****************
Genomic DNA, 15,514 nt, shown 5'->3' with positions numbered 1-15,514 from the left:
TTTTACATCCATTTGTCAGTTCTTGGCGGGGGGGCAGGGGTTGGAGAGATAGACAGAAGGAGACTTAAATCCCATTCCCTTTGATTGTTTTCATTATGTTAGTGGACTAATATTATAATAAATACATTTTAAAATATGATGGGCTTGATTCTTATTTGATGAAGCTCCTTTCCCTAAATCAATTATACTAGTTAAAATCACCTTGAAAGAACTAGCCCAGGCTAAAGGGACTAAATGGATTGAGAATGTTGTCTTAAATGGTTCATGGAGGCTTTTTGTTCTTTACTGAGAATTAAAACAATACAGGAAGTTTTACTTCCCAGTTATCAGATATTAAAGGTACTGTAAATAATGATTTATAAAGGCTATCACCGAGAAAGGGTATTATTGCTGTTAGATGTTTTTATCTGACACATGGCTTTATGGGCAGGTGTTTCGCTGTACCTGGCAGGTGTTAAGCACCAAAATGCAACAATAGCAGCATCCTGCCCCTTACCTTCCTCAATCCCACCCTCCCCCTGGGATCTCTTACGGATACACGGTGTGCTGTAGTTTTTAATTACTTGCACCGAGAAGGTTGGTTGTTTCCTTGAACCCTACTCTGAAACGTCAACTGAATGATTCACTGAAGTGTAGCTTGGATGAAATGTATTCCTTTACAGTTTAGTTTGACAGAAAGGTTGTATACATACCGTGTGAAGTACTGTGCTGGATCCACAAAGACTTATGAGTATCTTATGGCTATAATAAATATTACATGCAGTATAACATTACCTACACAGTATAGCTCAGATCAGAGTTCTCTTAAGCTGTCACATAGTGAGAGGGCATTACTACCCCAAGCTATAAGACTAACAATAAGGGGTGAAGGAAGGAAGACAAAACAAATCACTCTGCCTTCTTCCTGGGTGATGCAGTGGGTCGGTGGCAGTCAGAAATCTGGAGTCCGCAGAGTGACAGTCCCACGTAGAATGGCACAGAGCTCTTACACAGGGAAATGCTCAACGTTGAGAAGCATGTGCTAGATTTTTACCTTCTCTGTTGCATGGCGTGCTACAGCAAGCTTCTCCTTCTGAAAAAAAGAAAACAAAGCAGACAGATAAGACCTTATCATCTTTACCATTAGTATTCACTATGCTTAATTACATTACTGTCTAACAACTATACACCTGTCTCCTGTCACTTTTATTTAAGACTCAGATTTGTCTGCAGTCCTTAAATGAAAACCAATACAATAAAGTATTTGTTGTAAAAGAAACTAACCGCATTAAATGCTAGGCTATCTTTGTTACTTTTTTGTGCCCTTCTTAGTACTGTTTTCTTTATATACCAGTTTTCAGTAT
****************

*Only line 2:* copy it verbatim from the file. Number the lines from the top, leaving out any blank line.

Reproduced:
TTTTACATCCATTTGTCAGTTCTTGGCGGGGGGGCAGGGGTTGGAGAGATAGACAGAAGGAGACTTAAATCCCATTCCCTTTGATTGTTTTCATTATGTTAGTGGACTAATATTATAATAAATACATTTTAAAATATGATGGGCTTGATTCTTATTTGATGAAGCTCCTTTCCCTAAATCAATTATACTAGTTAAAATCACCTTGAAAGAACTAGCCCAGGCTAAAGGGACTAAATGGATTGAGAATGTTGTCTTAAATGGTTCATGGAGGCTTTTTGTTCTTTACTGAGAATTAAAACAATACAGGAAGTTTTACTTCCCAGTTATCAGATATTAAAGGTACTGTAAATAATGATTTATAAAGGCTATCACCGAGAAAGGGTATTATTGCTGTTAGATGTTTTTATCTGACACATGGCTTTATGGGCAGGTGTTTCGCTGTACCTGGCAGGTGTTAAGCACCAAAATGCAACAATAGCAGCATCCTGCCCCTTACCTTCCTCAATCCCACCCTCCCCCTGGGATCTCTTACGGATACACGGTGTGCTGTAGTTTTTAATTACTTGCACCGAGAAGGTTGGTTGTTTCCTTGAACCCTACTCTGAAACGTCAACTGAATGATTCACTGAAGTGTAGCTTGGATGAAATGTATTCCTTTACAGTTTAGTTTGACAGAAAGGTTGTATACATACCGTGTGAAGTACTGTGCTGGATCCACAAAGACTTATGAGTATCTTATGGCTATAATAAATATTACATGCAGTATAACATTACCTACACAGTATAGCTCAGATCAGAGTTCTCTTAAGCTGTCACATAGTGAGAGGGCATTACTACCCCAAGCTATAAGACTAACAATAAGGGGTGAAGGAAGGAAGACAAAACAAATCACTCTGCCTTCTTCCTGGGTGATGCAGTGGGTCGGTGGCAGTCAGAAATCTGGAGTCCGCAGAGTGACAGTCCCACGTAGAATGGCACAGAGCTCTTACACAGGGAAATGCTCAACGTTGAGAAGCATGTGCTAGATTTTTACCTTCTCTGTTGCATGGCGTGCTACAGCAAGCTTCTCCTTCTGAAAAAAAGAAAACAAAGCAGACAGATAAGACCTTATCATCTTTACCATTAGTATTCACTATGCTTAATTACATTACTGTCTAACAACTATACACCTGTCTCCTGTCACTTTTATTTAAGACTCAGATTTGTCTGCAGTCCTTAAATGAAAACCAATACAATAAAGTATTTGTTGTAAAAGAAACTAACCGCATTAAATGCTAGGCTATCTTTGTTACTTTTTTGTGCCCTTCTTAGTACTGTTTTCTTTATATACCAGTTTTCAGTAT